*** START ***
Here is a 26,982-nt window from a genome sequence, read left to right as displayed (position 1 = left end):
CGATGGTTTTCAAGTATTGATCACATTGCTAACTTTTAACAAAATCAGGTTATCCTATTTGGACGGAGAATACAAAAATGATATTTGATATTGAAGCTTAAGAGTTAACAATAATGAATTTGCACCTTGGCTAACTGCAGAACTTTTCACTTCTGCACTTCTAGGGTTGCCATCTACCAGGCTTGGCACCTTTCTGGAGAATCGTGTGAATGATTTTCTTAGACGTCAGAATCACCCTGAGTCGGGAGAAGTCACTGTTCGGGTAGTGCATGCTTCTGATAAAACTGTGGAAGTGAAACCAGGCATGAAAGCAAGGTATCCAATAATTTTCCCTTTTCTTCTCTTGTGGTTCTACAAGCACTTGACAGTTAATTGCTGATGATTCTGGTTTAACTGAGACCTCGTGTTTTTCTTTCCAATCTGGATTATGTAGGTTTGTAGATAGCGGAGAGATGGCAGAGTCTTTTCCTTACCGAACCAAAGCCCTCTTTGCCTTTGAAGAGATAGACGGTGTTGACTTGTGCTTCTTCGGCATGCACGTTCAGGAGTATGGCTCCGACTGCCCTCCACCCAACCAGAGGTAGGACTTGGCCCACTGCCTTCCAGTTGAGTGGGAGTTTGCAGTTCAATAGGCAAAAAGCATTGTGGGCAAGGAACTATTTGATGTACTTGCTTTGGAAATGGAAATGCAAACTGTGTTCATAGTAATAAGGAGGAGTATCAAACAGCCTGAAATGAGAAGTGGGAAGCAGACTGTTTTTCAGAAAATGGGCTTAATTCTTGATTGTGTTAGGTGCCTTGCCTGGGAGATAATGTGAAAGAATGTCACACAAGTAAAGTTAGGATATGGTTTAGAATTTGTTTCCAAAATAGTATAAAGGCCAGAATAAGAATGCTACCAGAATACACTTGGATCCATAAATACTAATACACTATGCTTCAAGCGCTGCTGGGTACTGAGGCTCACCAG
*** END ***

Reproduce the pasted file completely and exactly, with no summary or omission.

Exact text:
Here is a 26,982-nt window from a genome sequence, read left to right as displayed (position 1 = left end):
CGATGGTTTTCAAGTATTGATCACATTGCTAACTTTTAACAAAATCAGGTTATCCTATTTGGACGGAGAATACAAAAATGATATTTGATATTGAAGCTTAAGAGTTAACAATAATGAATTTGCACCTTGGCTAACTGCAGAACTTTTCACTTCTGCACTTCTAGGGTTGCCATCTACCAGGCTTGGCACCTTTCTGGAGAATCGTGTGAATGATTTTCTTAGACGTCAGAATCACCCTGAGTCGGGAGAAGTCACTGTTCGGGTAGTGCATGCTTCTGATAAAACTGTGGAAGTGAAACCAGGCATGAAAGCAAGGTATCCAATAATTTTCCCTTTTCTTCTCTTGTGGTTCTACAAGCACTTGACAGTTAATTGCTGATGATTCTGGTTTAACTGAGACCTCGTGTTTTTCTTTCCAATCTGGATTATGTAGGTTTGTAGATAGCGGAGAGATGGCAGAGTCTTTTCCTTACCGAACCAAAGCCCTCTTTGCCTTTGAAGAGATAGACGGTGTTGACTTGTGCTTCTTCGGCATGCACGTTCAGGAGTATGGCTCCGACTGCCCTCCACCCAACCAGAGGTAGGACTTGGCCCACTGCCTTCCAGTTGAGTGGGAGTTTGCAGTTCAATAGGCAAAAAGCATTGTGGGCAAGGAACTATTTGATGTACTTGCTTTGGAAATGGAAATGCAAACTGTGTTCATAGTAATAAGGAGGAGTATCAAACAGCCTGAAATGAGAAGTGGGAAGCAGACTGTTTTTCAGAAAATGGGCTTAATTCTTGATTGTGTTAGGTGCCTTGCCTGGGAGATAATGTGAAAGAATGTCACACAAGTAAAGTTAGGATATGGTTTAGAATTTGTTTCCAAAATAGTATAAAGGCCAGAATAAGAATGCTACCAGAATACACTTGGATCCATAAATACTAATACACTATGCTTCAAGCGCTGCTGGGTACTGAGGCTCACCAG